According to shotquality.com — a site that measures a team’s chances of winning based on its quality of shots taken in the game — Syracuse should be 14-13 rather than 15-12 prior to Wednesday’s game against Notre Dame. The wins over FSU in December and Clemson in January were classed as unexpected based on the quality of shots they took. The Orange were supposed to have just a 35% and 23% chance of winning each game, respectively.
Contrast that with the last seven games, where SU had at least 58% chance of winning in each of its most recent four game win streak. It had a 1% chance to win in its eventual loss to VT before jumping up to 74% against BC and GT. Overall, the Orange have lost just twice when shooting at least 40% from deep and just once when shooting 40% and making at least 10 3-pointers.
Last summer, across the NCAA, a plethora of players elected to enter the transfer portal and swap teams. This trend affected Syracuse too as Quincy Guerrier, Kadary Richmond, Robert Braswell and Woody Newton all headed elsewhere. The Orange also lost Marek Dolezaj and Alan Griffin, who decided to play professionally rather than stay at SU.
Combined, the departures accounted for 65.5% of the Orange’s minutes in 28 games last year. The group also contributed 50.4 points per game and accounted for 68.9% of Syracuse’s rebounds. It lost Richmond’s team-leading 46 steals and the entire top three in blocks and three of the top five in assists.
To make up for this, the Orange added Cole Swider from Villanova, Jimmy from Cornell, Symir Torrence from Marquette and freshman Benny Williams. In 28 games this season, the new group has played 45.0% of the minutes, but Edwards and Anselem have also taken on greater roles to fill the void.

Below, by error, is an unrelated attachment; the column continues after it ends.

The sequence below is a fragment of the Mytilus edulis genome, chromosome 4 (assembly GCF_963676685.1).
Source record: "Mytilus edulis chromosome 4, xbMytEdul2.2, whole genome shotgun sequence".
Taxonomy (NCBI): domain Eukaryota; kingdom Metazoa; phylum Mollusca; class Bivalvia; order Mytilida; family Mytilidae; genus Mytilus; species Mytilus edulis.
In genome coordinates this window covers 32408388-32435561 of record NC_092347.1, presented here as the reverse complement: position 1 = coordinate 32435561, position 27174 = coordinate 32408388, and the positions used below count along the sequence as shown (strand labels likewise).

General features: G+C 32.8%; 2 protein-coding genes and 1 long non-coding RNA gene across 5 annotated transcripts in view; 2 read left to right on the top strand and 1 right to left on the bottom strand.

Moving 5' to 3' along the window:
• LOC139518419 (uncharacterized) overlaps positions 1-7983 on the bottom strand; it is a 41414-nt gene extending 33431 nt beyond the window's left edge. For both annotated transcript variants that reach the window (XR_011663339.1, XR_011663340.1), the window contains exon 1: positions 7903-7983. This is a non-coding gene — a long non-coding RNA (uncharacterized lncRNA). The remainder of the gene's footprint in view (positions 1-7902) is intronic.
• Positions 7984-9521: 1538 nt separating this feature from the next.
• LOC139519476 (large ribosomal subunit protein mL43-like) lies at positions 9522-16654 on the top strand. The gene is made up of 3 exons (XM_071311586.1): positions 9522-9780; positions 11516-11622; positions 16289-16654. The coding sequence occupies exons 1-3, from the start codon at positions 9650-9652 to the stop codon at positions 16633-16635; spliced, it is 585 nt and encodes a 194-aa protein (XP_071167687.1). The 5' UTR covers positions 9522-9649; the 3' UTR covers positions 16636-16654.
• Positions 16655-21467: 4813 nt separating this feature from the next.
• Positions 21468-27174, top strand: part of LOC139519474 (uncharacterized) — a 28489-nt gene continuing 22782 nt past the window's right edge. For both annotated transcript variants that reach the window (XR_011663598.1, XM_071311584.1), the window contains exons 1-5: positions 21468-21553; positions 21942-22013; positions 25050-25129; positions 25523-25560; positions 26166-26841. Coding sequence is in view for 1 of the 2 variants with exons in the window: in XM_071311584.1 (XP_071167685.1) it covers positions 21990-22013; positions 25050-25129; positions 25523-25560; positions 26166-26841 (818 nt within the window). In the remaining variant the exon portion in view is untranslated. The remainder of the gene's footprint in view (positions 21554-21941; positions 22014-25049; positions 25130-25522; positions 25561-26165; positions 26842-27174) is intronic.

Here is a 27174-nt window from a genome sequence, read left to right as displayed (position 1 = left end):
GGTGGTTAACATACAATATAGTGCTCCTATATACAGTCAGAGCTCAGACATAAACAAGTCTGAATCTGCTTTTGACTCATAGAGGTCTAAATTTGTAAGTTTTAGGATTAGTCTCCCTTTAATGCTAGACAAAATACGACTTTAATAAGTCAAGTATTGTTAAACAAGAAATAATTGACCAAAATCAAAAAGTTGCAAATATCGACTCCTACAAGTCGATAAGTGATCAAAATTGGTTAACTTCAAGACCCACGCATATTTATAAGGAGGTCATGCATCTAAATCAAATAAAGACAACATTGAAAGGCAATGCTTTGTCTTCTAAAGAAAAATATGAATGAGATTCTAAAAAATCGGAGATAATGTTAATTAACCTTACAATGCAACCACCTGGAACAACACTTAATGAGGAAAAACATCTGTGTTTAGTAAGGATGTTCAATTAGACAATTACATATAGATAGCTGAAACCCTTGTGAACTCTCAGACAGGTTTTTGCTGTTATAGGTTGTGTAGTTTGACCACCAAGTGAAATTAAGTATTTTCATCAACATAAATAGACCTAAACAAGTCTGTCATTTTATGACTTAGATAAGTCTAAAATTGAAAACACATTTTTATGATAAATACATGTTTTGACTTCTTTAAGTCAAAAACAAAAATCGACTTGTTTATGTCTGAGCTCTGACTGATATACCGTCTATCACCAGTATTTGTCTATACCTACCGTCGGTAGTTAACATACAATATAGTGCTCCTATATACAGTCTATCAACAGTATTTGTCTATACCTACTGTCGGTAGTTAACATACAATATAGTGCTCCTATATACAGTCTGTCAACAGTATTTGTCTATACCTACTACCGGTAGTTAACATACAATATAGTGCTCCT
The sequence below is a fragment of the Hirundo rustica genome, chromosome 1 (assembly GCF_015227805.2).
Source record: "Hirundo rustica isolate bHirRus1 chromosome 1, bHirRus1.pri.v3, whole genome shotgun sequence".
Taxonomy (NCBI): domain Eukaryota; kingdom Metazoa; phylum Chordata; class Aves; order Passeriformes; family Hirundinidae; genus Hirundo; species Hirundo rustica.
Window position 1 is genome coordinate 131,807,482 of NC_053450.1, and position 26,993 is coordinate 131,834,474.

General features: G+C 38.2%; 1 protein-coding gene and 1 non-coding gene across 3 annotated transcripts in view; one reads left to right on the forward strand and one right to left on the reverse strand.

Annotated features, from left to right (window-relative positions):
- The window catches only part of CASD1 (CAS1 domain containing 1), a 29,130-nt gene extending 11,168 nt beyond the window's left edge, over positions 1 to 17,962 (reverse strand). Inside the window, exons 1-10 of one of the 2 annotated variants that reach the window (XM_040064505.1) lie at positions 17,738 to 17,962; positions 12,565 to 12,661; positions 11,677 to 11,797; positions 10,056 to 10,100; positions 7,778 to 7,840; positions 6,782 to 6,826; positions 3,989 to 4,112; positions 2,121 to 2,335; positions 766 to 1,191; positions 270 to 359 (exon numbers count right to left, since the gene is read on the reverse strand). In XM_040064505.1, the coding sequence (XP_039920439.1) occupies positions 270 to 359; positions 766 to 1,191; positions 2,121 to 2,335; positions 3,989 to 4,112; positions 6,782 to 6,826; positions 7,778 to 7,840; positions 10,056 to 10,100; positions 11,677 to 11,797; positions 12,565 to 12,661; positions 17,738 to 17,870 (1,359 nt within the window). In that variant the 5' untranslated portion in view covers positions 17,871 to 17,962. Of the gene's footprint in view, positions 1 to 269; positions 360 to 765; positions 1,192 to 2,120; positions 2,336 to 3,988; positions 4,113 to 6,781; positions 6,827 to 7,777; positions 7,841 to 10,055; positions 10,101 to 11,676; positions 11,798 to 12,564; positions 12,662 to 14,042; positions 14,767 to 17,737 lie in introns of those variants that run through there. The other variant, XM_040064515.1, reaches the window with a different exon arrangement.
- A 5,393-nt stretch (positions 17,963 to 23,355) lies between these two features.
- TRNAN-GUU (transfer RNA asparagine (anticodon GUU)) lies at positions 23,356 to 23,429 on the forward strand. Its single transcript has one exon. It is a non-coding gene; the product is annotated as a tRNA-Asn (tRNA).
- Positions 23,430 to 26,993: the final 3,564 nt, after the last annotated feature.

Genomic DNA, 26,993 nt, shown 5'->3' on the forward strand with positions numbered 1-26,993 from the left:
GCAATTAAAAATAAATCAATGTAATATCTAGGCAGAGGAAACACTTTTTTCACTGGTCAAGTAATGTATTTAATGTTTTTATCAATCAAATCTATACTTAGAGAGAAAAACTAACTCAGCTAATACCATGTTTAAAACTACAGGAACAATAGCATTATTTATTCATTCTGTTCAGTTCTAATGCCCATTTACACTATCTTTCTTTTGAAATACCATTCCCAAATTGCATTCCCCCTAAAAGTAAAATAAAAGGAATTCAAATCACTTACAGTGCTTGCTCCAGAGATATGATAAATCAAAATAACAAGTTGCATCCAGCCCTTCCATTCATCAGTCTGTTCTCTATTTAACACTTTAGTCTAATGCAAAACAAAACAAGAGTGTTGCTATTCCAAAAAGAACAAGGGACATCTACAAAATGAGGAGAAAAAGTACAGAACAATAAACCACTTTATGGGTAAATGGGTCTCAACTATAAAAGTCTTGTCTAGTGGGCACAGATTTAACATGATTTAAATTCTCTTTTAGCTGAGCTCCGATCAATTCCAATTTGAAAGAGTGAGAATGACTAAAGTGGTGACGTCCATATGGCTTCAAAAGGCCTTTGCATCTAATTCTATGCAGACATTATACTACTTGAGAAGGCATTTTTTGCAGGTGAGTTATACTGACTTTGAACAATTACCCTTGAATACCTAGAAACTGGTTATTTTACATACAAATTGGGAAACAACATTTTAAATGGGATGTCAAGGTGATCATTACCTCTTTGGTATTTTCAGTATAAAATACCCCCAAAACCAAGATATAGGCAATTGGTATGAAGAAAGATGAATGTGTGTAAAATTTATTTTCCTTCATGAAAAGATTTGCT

The minutes distribution is different this year because the starters play such heavy minutes, with SU ranking 356th on KenPom in bench minutes, the third-worst in the country. For comparison, Richmond, last year’s sixth man, played 589 minutes, while this year’s (Anselem) has played just 344 even with the increased minutes following Edwards’ injury.
Swider and Jimmy have effectively replaced Guerrier and Griffin by averaging similar points per game. The rebounding distribution is more spread out this year as no player has over 200, but at 1016 the Orange surpassed last year’s total. Meanwhile, career-highs in steals from Buddy and Girard have put SU on pace for a similar total to last season.
However, blocks are the statistic with the biggest difference. Last season, the Orange had four players with double-digit blocks, but they are now all gone. Edwards has carried SU this season in that category with 67, while Anselem and Swider have just 12 and 11, respectively. Now, with Edwards out for the season, it’s an area that will need significant improvement to support an already poor Orange defense.
The post Data Dive: Where Syracuse sits heading into the final 3 games of the season appeared first on The Daily Orange.